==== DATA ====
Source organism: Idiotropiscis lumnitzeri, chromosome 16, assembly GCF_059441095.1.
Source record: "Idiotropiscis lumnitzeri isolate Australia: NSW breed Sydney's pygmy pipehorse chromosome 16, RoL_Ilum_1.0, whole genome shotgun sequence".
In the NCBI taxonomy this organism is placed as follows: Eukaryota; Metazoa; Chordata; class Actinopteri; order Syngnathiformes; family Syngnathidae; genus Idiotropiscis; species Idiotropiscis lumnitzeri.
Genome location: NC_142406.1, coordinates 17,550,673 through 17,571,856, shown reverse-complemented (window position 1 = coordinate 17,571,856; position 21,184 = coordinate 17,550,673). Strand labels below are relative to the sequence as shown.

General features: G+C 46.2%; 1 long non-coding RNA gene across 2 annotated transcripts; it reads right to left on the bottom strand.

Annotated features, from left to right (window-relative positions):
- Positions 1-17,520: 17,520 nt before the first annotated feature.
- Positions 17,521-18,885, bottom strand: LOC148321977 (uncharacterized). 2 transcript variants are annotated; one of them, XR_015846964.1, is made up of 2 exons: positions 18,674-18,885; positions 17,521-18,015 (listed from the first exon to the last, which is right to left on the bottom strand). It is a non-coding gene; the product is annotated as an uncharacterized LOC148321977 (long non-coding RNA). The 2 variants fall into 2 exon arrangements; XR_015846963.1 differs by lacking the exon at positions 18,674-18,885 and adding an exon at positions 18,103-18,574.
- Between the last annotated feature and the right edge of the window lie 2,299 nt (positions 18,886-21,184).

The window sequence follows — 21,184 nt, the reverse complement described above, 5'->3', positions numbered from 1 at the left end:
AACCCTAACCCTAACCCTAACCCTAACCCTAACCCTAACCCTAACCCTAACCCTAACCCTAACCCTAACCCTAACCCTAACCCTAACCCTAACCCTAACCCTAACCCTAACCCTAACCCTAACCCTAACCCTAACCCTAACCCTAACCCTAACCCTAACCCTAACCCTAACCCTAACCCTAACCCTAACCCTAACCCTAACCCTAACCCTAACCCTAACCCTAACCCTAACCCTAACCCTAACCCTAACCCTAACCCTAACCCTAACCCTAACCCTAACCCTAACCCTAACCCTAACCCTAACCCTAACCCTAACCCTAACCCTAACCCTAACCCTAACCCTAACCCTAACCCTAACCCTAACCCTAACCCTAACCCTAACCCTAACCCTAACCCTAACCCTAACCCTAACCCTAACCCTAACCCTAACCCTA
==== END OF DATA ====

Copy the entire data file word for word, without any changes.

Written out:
Source organism: Idiotropiscis lumnitzeri, chromosome 16, assembly GCF_059441095.1.
Source record: "Idiotropiscis lumnitzeri isolate Australia: NSW breed Sydney's pygmy pipehorse chromosome 16, RoL_Ilum_1.0, whole genome shotgun sequence".
In the NCBI taxonomy this organism is placed as follows: Eukaryota; Metazoa; Chordata; class Actinopteri; order Syngnathiformes; family Syngnathidae; genus Idiotropiscis; species Idiotropiscis lumnitzeri.
Genome location: NC_142406.1, coordinates 17,550,673 through 17,571,856, shown reverse-complemented (window position 1 = coordinate 17,571,856; position 21,184 = coordinate 17,550,673). Strand labels below are relative to the sequence as shown.

General features: G+C 46.2%; 1 long non-coding RNA gene across 2 annotated transcripts; it reads right to left on the bottom strand.

Annotated features, from left to right (window-relative positions):
- Positions 1-17,520: 17,520 nt before the first annotated feature.
- Positions 17,521-18,885, bottom strand: LOC148321977 (uncharacterized). 2 transcript variants are annotated; one of them, XR_015846964.1, is made up of 2 exons: positions 18,674-18,885; positions 17,521-18,015 (listed from the first exon to the last, which is right to left on the bottom strand). It is a non-coding gene; the product is annotated as an uncharacterized LOC148321977 (long non-coding RNA). The 2 variants fall into 2 exon arrangements; XR_015846963.1 differs by lacking the exon at positions 18,674-18,885 and adding an exon at positions 18,103-18,574.
- Between the last annotated feature and the right edge of the window lie 2,299 nt (positions 18,886-21,184).

The window sequence follows — 21,184 nt, the reverse complement described above, 5'->3', positions numbered from 1 at the left end:
AACCCTAACCCTAACCCTAACCCTAACCCTAACCCTAACCCTAACCCTAACCCTAACCCTAACCCTAACCCTAACCCTAACCCTAACCCTAACCCTAACCCTAACCCTAACCCTAACCCTAACCCTAACCCTAACCCTAACCCTAACCCTAACCCTAACCCTAACCCTAACCCTAACCCTAACCCTAACCCTAACCCTAACCCTAACCCTAACCCTAACCCTAACCCTAACCCTAACCCTAACCCTAACCCTAACCCTAACCCTAACCCTAACCCTAACCCTAACCCTAACCCTAACCCTAACCCTAACCCTAACCCTAACCCTAACCCTAACCCTAACCCTAACCCTAACCCTAACCCTAACCCTAACCCTAACCCTAACCCTAACCCTAACCCTAACCCTAACCCTAACCCTAACCCTAACCCTAACCCTA